He moves on to Doreen, a lovely swan of a girl (played by a gorgeous doe-eyed Shirley Anne Field) – by the end it seems clear he will marry her and end up in one of the new housing tracts emerging on the hillside where he used to pick blackberries with Bert. Yet domestication will never come easy, a fact Doreen still doesn’t quite seem to understand; scolded by her for throwing rocks at one of the new houses, he narrows his eyes and states lucidly, “It won’t be the last one I throw.” Then smiles, holding hands, and down the hill they go (albeit with a bit of a tug along the way), but the warning has been stated. It’s like the end of Best Years of Our Lives (“we’ve got tough times ahead”) but less optimistic. Throughout the film we’ve wondered if Arthur will be able to hold onto his energy, his individuality, and resist the urge to conform and settle down. Now that concern is flipped on his head: we wonder how his rough edges will manifest themselves in this future marriage, and regard his wife with pity – she doesn’t quite know what she’s in for, the poor kid…
Saturday Night and Sunday Morning‘s style manifests the hero’s restless energy and the grinding tensions of his world. Reisz and cinematographer Freddie Francis (later a director himself, as well as David Lynch’s DP on several films) shoot with a mixture of naturalism and elegance. Compared to previous British studio productions, the film is practically documentary in its verisimilitude; mostly filmed on location in Nottingham, it employs natural lighting and real, gritty settings to great effect. Yet in its camerawork and editing the movie is much more conservative than what was to come – save for the dizzying, greatly expressive set piece on an amusement park whirligig (movies always find their most “cinematic” energy in carnivals, don’t they?). Comparisons to Tony Richardson’s Loneliness of the Long Distance Runner are telling, both in terms of narrative structure and formal technique. Both screenplays were adapted by Allan Sillitoe from his own fiction, and both – in book form – feature impressionistic stylization (apparently the novel Saturday Night gives Arthur extended fantasy/flashback sequences while he’s working at his mechanized job). Yet only Loneliness carries out a fragmented, impressionistic approach to the material – Saturday Night is very straightforward, unfolding chronologically and without any dreamy asides or dips into memory. Whatever the virtues of the looser approach, this directness lends Saturday Night a relentless, intense feel, a slightly claustrophobic edge to the story – unlike Colin, who can both remember and run (and eventually not run), Arthur has no escape hatch.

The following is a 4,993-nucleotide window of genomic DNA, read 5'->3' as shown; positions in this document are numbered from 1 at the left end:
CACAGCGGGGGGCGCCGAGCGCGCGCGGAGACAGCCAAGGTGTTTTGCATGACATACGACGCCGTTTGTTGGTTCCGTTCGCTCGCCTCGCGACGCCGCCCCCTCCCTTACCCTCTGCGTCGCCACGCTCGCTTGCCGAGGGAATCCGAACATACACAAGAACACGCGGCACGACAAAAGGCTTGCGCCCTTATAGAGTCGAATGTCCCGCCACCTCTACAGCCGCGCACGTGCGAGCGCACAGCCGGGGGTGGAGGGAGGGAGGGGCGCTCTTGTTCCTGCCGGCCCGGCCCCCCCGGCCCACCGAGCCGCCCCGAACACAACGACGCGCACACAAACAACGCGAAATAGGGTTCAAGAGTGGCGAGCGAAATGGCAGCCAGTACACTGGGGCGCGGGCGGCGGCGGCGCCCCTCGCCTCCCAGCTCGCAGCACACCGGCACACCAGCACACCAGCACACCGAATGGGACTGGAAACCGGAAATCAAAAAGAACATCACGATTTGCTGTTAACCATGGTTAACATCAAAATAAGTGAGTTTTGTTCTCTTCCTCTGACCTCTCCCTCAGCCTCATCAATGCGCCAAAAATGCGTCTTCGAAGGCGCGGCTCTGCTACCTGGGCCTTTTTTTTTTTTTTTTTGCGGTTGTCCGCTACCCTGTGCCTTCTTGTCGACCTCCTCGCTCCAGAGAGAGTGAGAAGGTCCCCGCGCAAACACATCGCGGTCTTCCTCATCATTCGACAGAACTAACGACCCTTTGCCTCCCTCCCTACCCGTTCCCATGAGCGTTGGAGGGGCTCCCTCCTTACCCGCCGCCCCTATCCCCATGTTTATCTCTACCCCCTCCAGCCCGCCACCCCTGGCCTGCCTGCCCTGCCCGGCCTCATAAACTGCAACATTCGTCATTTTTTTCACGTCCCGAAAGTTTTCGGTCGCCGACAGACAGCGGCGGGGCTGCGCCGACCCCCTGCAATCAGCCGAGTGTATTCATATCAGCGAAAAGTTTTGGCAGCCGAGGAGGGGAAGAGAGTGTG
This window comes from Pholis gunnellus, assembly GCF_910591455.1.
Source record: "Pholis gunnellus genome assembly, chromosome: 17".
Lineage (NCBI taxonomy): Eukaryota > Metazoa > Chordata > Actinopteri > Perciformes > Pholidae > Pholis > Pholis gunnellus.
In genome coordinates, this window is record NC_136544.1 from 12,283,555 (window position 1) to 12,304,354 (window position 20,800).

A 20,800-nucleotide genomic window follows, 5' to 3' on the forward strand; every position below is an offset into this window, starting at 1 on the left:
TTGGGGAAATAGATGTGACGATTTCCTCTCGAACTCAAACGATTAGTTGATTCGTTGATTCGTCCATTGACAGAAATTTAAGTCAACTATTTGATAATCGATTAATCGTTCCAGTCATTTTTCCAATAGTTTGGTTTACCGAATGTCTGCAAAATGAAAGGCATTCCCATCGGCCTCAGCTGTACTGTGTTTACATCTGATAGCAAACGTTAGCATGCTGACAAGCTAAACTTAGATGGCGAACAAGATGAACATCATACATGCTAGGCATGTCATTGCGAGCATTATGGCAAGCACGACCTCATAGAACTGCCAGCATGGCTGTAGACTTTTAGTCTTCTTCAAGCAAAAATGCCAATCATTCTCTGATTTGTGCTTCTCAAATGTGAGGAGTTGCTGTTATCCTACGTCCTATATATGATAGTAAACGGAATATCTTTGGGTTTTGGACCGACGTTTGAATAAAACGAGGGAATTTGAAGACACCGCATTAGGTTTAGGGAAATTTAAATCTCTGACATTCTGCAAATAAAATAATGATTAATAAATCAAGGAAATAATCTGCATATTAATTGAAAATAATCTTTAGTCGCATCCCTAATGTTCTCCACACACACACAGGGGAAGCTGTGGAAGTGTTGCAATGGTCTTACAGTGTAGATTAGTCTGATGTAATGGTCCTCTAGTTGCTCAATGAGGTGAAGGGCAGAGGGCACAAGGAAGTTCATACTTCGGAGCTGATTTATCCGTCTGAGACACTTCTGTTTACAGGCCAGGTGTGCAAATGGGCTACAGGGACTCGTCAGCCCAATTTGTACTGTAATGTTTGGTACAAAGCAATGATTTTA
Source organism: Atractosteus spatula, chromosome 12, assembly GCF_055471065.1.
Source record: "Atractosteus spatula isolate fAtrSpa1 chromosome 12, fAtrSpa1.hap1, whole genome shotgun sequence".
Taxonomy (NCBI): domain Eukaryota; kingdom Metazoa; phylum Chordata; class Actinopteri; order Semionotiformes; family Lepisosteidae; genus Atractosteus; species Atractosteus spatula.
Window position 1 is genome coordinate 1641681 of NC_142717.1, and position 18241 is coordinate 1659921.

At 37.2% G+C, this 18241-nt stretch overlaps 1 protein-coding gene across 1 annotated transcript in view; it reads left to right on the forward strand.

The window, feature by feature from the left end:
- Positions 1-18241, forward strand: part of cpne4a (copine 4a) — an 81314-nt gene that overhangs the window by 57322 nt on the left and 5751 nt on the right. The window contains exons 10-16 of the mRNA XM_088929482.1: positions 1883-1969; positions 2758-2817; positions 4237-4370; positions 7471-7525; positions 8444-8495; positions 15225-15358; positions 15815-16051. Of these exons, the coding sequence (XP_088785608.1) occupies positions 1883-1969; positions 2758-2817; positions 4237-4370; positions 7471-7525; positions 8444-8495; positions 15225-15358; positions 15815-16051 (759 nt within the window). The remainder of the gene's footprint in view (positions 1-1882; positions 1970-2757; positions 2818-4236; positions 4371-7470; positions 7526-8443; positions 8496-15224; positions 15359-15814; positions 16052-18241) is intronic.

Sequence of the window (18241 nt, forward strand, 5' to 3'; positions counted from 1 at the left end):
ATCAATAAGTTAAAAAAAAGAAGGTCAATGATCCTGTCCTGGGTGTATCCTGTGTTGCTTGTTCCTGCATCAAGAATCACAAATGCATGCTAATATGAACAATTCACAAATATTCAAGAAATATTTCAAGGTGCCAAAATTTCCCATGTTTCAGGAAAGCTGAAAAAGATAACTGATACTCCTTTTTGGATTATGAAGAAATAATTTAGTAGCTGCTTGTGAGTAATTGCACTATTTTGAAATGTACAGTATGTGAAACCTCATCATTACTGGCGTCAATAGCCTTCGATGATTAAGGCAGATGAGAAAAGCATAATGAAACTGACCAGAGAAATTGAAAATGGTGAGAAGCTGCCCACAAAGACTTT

Visually, Saturday Night and Sunday Morning manages the trick of being both gritty and beautiful. It moves like Arthur does – no artificial grace, yet with a hearty and self-confident air. Camera movements follow the characters, the cutting is ample yet restrained, and overall the style is very classical, which lends the film a rich, interesting feel. Especially seen in the context of the later Woodfall (and European New Wave) films, it’s like a young person trapped in an older man’s body; the edge is blunted rather than sharp, but sometimes blunt objects are the most dangerous. Because it has no outlet in rapid montage, defiant trickery, impatient handheld or restless moving camera, the film’s energy only builds up, simmering and setting the viewer ever more on edge. Complemented by Finney’s cheerfully furious performance, this adds up to a fresh manifestation of the British New Wave’s trademark rough-and-ready aesthetic, expressed here through the uneasiness of restraint rather than the exhilirating buckshot of freewheeling stylization. Soon enough, the youthful, rebellious energy still contained here (and given a macho Fifties sheen) would find expression and release on the screens and streets around the world. In that sense, Arthur Seaton couldn’t have been more prophetic in that closing statement: this was not the last stone, but rather one of the first in a hailstorm to come.